That’s when being a slut started to offend me. It was the fact that my love for a man did not matter. It was when my education was questioned, even mocked, based on the number of penises I let near me. It was when sleeping with anyone outside the “morality” of the person I was talking to made what I was doing “wanton sex.” It was when my decisions, which took an extensive amount of time to make, about who I slept with were disregarded as irresponsibility, lack of morals and dirtiness. And it continues when I say: “No, I will not sleep with this man because I respect myself too much to let him control my body when I really don’t want anything to do with him” and having that be null and void because of the previous partners I DID have.
This is why I will call you out if you call me or any other woman a slut. I will not let you decide what my life is like and how I shall continue to live it based on your idea that you’re on some moral high ground. I will not let you mask hatred, misogyny and controlling women as benevolence or concern. I will not let you use a word that you are constantly redefining to fit your purposes against me or others. I will not have my sexual experiences homogenized so people can further ignore the identities of every individual woman*.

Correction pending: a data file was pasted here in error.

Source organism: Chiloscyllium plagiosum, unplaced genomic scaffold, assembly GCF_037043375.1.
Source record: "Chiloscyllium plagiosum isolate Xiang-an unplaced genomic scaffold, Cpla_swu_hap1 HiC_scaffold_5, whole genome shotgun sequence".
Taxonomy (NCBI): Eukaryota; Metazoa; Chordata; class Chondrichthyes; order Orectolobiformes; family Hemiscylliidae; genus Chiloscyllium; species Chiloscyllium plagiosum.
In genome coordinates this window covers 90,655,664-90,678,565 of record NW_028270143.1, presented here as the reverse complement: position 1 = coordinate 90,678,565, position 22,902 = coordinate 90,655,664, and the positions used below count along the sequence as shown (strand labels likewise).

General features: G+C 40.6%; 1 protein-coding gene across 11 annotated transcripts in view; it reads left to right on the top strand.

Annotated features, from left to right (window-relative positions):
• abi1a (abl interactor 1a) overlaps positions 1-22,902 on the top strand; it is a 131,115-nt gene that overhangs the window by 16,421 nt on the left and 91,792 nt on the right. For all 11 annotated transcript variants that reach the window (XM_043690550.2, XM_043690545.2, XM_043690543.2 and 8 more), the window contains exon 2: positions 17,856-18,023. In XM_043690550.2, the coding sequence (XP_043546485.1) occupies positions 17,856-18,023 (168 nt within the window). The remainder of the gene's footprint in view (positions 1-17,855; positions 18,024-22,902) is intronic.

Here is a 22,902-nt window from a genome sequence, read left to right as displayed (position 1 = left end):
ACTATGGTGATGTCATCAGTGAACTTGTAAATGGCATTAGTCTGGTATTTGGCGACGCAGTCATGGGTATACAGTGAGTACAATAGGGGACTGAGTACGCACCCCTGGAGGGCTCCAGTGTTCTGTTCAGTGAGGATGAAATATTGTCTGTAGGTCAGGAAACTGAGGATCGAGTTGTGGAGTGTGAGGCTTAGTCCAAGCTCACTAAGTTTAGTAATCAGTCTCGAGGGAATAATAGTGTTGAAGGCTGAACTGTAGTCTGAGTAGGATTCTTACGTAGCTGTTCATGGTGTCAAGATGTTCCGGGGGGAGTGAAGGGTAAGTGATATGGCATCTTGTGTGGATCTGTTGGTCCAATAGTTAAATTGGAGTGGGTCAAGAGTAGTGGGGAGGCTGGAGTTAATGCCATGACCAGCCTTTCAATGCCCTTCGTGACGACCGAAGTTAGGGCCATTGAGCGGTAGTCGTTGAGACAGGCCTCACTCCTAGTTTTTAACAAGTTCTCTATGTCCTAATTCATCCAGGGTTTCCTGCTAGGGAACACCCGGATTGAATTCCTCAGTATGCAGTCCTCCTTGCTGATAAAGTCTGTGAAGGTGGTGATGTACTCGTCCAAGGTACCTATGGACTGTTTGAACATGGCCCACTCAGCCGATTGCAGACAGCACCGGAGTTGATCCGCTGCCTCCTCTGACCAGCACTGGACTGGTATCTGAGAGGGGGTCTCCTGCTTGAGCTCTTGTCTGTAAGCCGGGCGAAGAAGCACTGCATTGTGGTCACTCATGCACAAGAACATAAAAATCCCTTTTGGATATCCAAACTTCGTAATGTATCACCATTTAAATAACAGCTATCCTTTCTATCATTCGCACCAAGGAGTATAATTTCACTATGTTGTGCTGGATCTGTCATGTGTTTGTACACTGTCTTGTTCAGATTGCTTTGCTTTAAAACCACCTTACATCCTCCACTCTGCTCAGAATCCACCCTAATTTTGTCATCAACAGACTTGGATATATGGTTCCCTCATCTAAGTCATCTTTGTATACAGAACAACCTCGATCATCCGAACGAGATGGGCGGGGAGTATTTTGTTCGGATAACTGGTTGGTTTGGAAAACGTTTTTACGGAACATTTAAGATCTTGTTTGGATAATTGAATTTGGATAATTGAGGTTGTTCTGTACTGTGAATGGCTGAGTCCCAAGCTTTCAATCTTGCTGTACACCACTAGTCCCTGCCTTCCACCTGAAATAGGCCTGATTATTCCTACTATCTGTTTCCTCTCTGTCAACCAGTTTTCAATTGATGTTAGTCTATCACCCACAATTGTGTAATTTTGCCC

My having sex does not impede on your right to abstain and I would never like it to. I am just as valid as a virgin and I would never use my sex life or experiences to exert control over yours. And just because the guy I slept with the other day was not the same as the one last month does not make me any less of person. Your views on my sex life and the sex lives of many are not true and they will not be tolerated.